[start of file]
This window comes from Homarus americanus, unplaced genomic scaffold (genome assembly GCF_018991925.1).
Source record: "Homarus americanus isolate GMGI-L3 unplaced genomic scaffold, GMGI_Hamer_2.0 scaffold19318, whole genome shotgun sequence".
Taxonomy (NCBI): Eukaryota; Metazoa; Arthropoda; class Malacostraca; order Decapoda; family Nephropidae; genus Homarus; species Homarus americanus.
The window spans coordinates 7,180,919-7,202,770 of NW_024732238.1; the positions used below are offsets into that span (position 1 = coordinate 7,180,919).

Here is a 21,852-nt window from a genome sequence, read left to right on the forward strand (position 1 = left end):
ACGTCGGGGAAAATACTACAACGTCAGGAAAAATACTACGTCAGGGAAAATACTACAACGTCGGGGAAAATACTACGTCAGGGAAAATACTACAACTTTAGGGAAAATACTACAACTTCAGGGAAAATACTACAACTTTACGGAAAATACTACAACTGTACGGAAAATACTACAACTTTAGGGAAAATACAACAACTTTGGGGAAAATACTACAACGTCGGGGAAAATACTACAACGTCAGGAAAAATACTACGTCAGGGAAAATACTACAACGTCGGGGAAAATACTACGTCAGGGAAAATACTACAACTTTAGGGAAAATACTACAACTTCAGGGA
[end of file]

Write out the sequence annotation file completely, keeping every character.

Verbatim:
This window comes from Homarus americanus, unplaced genomic scaffold (genome assembly GCF_018991925.1).
Source record: "Homarus americanus isolate GMGI-L3 unplaced genomic scaffold, GMGI_Hamer_2.0 scaffold19318, whole genome shotgun sequence".
Taxonomy (NCBI): Eukaryota; Metazoa; Arthropoda; class Malacostraca; order Decapoda; family Nephropidae; genus Homarus; species Homarus americanus.
The window spans coordinates 7,180,919-7,202,770 of NW_024732238.1; the positions used below are offsets into that span (position 1 = coordinate 7,180,919).

Here is a 21,852-nt window from a genome sequence, read left to right on the forward strand (position 1 = left end):
ACGTCGGGGAAAATACTACAACGTCAGGAAAAATACTACGTCAGGGAAAATACTACAACGTCGGGGAAAATACTACGTCAGGGAAAATACTACAACTTTAGGGAAAATACTACAACTTCAGGGAAAATACTACAACTTTACGGAAAATACTACAACTGTACGGAAAATACTACAACTTTAGGGAAAATACAACAACTTTGGGGAAAATACTACAACGTCGGGGAAAATACTACAACGTCAGGAAAAATACTACGTCAGGGAAAATACTACAACGTCGGGGAAAATACTACGTCAGGGAAAATACTACAACTTTAGGGAAAATACTACAACTTCAGGGA